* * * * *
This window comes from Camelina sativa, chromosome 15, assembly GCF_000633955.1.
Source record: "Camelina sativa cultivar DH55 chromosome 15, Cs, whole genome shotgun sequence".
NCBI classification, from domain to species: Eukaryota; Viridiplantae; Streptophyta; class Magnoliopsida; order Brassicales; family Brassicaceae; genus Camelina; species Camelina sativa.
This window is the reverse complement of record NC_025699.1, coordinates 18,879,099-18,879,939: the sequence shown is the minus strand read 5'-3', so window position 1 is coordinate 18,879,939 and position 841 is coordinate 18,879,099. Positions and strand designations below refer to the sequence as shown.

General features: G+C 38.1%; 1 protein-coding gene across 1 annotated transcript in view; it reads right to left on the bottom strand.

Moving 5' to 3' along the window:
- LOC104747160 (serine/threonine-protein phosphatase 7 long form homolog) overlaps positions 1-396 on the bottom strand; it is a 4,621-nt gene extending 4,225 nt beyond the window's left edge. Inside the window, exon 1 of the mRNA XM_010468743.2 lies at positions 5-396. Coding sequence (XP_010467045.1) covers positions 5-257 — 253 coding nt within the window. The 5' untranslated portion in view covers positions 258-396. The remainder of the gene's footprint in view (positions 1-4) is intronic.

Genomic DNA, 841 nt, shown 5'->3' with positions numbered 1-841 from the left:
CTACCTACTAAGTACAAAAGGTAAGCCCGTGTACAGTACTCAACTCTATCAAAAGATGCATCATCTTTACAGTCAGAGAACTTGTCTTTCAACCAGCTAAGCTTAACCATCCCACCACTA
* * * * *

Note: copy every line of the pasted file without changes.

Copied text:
This window comes from Camelina sativa, chromosome 15, assembly GCF_000633955.1.
Source record: "Camelina sativa cultivar DH55 chromosome 15, Cs, whole genome shotgun sequence".
NCBI classification, from domain to species: Eukaryota; Viridiplantae; Streptophyta; class Magnoliopsida; order Brassicales; family Brassicaceae; genus Camelina; species Camelina sativa.
This window is the reverse complement of record NC_025699.1, coordinates 18,879,099-18,879,939: the sequence shown is the minus strand read 5'-3', so window position 1 is coordinate 18,879,939 and position 841 is coordinate 18,879,099. Positions and strand designations below refer to the sequence as shown.

General features: G+C 38.1%; 1 protein-coding gene across 1 annotated transcript in view; it reads right to left on the bottom strand.

Moving 5' to 3' along the window:
- LOC104747160 (serine/threonine-protein phosphatase 7 long form homolog) overlaps positions 1-396 on the bottom strand; it is a 4,621-nt gene extending 4,225 nt beyond the window's left edge. Inside the window, exon 1 of the mRNA XM_010468743.2 lies at positions 5-396. Coding sequence (XP_010467045.1) covers positions 5-257 — 253 coding nt within the window. The 5' untranslated portion in view covers positions 258-396. The remainder of the gene's footprint in view (positions 1-4) is intronic.

Genomic DNA, 841 nt, shown 5'->3' with positions numbered 1-841 from the left:
CTACCTACTAAGTACAAAAGGTAAGCCCGTGTACAGTACTCAACTCTATCAAAAGATGCATCATCTTTACAGTCAGAGAACTTGTCTTTCAACCAGCTAAGCTTAACCATCCCACCACTA